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Manufacturing Growth Propels U.S. Economy

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After nearly relentless gloom and doom forecasts for more than a decade, recent reports suggest that the outlook is finally taking a positive turn for domestic manufacturing operations. During the early 2000’s, manufacturing firms were aggressively looking for ways to take advantage of cost cutting opportunities by moving operations overseas. Offshore labor, escape from domestic taxation, avoidance of processing and environmental regulations, and cheaper alternatives in China and Southeast Asia were steadily undermining the domestic manufacturing sector, specifically the job market.

But many of these trends seem to be undergoing an active reversal. With wages and costs beginning to stabilize in overseas markets, manufacturing decision makers are returning to U.S. shores in greater numbers. Meanwhile, orders are up, auto sales are increasing, and hiring is on the rise. Construction expenditures and equipment investments are also seeing an upward swing in the early months of 2014.

Labor and Staffing for U.S. Manufacturing Operations

So what does this mean for smaller domestic manufacturing operations in terms of labor and staffing? Here are a few key trends to expect in the years ahead.

1. Staffing will become more competitive.

A few years ago, manufacturing employers held the cards, and workers fearing for their jobs were doing all they could to sidestep cutbacks, even if it meant accepting fewer hours, too many hours, low wages, inadequate training, or misalignment between jobs and skill sets. Now that skilled employees are in higher demand, employers will need to work harder to reach top talent before their competitors do.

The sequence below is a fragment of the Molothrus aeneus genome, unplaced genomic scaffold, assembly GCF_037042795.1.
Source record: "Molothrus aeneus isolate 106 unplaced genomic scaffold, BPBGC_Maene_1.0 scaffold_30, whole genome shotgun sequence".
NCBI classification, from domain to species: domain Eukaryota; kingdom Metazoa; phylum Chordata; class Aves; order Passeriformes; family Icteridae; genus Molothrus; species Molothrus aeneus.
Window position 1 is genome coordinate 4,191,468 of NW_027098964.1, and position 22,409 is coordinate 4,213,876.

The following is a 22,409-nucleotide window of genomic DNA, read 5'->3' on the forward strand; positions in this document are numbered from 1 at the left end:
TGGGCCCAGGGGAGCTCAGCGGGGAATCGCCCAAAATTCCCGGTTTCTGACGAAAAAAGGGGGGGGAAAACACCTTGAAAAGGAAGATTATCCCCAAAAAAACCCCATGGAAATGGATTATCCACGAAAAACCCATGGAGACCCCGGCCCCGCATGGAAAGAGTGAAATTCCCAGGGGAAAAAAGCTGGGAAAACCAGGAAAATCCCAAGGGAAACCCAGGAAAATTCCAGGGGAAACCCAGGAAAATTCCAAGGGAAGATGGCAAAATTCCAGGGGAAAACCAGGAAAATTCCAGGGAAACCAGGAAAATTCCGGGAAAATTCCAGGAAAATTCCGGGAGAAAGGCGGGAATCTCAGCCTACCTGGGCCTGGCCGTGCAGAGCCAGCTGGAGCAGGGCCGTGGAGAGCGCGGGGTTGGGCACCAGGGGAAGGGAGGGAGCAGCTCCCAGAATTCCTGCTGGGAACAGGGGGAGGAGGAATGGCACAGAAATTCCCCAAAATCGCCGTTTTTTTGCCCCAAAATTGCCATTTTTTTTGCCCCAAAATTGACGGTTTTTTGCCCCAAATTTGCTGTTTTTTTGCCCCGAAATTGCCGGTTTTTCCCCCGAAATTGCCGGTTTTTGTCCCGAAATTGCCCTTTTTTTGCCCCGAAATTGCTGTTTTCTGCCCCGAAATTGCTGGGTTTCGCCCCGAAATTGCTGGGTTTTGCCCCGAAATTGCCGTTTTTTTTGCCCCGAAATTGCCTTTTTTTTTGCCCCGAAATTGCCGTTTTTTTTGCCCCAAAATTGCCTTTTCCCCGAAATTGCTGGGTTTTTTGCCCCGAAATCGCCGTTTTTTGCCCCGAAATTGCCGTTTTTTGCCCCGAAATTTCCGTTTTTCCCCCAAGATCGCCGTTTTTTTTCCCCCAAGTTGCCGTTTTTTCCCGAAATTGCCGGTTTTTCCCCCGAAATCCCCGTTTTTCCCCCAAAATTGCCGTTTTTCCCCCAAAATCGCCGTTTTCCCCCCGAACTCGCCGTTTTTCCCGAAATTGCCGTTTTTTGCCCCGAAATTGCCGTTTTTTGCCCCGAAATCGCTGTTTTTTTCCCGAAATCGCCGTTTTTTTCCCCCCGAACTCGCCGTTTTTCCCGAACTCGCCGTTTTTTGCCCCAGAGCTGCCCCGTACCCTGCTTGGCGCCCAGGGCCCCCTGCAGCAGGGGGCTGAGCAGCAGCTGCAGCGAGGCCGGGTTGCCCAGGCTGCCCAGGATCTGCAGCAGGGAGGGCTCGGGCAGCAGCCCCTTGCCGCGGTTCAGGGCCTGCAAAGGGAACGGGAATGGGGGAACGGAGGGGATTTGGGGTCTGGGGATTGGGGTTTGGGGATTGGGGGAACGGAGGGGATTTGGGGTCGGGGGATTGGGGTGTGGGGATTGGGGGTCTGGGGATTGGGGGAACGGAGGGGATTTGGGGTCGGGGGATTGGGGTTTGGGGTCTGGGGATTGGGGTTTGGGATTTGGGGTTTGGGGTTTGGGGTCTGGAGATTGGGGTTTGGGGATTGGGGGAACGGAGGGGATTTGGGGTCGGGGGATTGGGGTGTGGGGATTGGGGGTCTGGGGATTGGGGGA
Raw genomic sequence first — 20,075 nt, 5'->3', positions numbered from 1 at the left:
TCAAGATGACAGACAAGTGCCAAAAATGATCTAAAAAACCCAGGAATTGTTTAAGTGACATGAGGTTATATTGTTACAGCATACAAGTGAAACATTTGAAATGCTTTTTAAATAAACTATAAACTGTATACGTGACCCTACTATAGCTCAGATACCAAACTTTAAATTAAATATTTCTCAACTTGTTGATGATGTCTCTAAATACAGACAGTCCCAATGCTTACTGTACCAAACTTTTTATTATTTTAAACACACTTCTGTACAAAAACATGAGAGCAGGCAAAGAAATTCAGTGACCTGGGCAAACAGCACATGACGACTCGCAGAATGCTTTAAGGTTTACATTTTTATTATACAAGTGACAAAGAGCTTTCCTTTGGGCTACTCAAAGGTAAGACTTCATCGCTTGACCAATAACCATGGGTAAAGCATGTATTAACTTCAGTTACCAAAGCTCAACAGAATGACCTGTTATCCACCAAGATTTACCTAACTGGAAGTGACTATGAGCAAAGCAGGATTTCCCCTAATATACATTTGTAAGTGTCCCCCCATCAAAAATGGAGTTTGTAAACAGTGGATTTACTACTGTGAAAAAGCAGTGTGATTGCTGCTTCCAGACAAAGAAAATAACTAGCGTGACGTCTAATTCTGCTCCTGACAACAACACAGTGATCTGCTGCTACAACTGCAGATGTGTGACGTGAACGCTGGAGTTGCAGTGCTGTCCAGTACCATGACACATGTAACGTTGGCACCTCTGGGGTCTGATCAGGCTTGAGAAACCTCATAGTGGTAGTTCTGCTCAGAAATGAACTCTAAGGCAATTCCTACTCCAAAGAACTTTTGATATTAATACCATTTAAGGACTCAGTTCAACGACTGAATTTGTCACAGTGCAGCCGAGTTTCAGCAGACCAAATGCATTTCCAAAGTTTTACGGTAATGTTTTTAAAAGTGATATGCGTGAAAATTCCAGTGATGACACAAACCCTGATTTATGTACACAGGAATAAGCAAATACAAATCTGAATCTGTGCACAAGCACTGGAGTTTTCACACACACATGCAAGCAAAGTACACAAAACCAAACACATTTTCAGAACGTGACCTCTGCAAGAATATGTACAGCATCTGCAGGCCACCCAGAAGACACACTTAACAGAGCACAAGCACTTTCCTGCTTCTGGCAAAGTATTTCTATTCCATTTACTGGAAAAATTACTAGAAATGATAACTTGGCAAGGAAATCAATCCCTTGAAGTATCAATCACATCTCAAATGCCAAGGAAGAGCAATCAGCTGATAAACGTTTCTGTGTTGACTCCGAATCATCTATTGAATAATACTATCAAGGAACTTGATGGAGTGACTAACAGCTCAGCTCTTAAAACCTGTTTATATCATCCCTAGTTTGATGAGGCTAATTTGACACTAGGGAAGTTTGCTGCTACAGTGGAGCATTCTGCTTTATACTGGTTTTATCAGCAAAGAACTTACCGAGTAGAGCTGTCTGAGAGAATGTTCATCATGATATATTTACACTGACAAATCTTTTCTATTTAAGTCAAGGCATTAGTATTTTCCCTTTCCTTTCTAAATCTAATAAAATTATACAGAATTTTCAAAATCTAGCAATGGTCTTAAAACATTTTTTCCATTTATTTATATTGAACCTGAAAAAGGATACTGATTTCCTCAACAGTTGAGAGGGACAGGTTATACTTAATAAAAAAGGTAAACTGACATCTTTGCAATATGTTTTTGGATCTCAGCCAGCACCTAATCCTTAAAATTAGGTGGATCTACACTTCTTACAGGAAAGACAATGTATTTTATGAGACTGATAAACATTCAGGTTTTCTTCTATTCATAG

2. Positions will be increasingly specialized.

The overlap between manufacturing and technology grows wider every day. So employees with specific programming experience and knowledge of specialized equipment will be necessary in order for operations to run efficiently. Some of these skill sets may be hard to find.

3. The balance will tip in favor of skilled workers.

Once employers do find job seekers with these skill sets, they’ll go to great lengths to keep them on board. Salaries and benefits will rise, and companies that can’t keep up will feel the impact on their bottom lines.

4. Education and industry will partner.

In order to close the looming skills gap, employers will be looking for ways to educate and train promising employees in-house or on the job. This may involve sponsoring or supporting local universities as they initiate new training, apprenticeship, and work-for-hire programs.

For more information on how recovery in the manufacturing sector may impact your staffing strategy, reach out to the staffing experts at CSS.

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